A 2012 state audit warned the more burned out the officers are, the more likely they are to take their benefits and retire. In fact, the department has lost many more officers than they’ve hired for five years running.

Overtime Costs

Since 2010, paying overtime has cost the state $3.5 million dollars more than it would have spent paying full time employees.

Governor Maggie Hassan says she and Commissioner Wrenn are trying to fix things. “We have redesigned the process,” she says, “moving the application process online,” and streamlining the testing process.  

The DOC still has only one employee responsible for recruitment and hiring. But now, 27 staff volunteers are going to job fairs, and even making follow up calls to applicants who fail to show up on test days.

But there may be a bigger problem for the Department of Corrections: New Hampshire’s economy is actually doing well.

Salary Competition

A.T. Wall, the president of the Association of State Correctional Administrators, says prison jobs are hard, dangerous, and require nights and weekends. He’s not surprised people opt for other jobs in a place like New Hampshire, where unemployment is low, “and where correctional officer salary and benefits lag behind what someone could make in another position.”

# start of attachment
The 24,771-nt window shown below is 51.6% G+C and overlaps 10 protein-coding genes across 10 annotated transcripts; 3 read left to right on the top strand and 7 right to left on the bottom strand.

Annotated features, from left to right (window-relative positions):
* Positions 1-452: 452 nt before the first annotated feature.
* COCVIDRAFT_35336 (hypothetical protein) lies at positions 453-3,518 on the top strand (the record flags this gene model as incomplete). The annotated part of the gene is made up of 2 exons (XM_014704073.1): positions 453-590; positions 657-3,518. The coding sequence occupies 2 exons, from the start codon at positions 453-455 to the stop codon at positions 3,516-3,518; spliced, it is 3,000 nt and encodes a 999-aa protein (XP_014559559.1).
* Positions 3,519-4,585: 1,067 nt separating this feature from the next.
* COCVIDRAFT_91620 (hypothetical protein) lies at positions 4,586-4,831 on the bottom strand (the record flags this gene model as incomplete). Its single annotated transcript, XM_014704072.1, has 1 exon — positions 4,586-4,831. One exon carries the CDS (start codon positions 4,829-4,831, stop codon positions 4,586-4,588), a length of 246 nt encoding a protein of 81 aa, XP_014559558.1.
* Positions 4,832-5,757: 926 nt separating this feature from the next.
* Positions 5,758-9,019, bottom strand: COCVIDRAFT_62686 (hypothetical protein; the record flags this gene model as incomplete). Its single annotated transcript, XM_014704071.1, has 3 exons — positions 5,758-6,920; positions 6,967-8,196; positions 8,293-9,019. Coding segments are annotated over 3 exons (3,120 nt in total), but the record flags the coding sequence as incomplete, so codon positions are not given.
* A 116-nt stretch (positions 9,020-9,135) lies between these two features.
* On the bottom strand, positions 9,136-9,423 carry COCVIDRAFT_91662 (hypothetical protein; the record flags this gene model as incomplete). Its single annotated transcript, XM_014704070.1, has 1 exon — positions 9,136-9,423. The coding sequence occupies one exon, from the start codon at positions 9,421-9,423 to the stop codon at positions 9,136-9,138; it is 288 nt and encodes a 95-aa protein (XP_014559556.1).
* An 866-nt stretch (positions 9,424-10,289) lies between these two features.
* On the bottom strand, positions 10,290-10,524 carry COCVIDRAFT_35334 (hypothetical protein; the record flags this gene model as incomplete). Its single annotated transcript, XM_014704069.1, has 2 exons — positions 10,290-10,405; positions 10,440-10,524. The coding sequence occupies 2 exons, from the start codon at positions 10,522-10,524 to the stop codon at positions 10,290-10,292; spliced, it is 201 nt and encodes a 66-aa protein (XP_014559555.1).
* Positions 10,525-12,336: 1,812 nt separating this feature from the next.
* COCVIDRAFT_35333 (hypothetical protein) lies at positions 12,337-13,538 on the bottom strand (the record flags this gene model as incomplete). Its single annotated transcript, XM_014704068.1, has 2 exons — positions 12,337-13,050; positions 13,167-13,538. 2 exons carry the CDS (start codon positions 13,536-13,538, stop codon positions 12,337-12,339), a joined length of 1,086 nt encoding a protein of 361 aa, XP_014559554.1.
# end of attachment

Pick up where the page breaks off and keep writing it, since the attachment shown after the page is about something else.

Right now, correctional officer salaries start at $33,600, which is $10,000 less than salaries at local police departments. However, policy makers aren’t talking about immediately boosting salaries. Governor Hassan says she wants to test the new online application process, first.

Inmate Outcomes Suffer

In the meantime, things at the Concord state prison for men do not look good.  Inmate Eric Grant has been at the prison for 24 years, on a second degree murder charge.  He says he’s found officers sleeping when they should be watching security cameras. “It happens,” says Grant. “I’m not gonna say all the time, but, his job is to monitor the unit, so in front of him there could be an assault going on and he wouldn’t see it.”

Grant says staff cutbacks have consequences. As staffing levels have dropped, inmate assaults have risen 30 percent during the last decade. Recidivism rates are up 60 percent.

Of course, there’s more to those numbers than just staffing. Prisons are overcrowded; there are growing racial tensions and increased drug use behind prison bars.   At the same time, treatment programs, educational classes, work programs — even visiting hours and sports — have been all been cut back.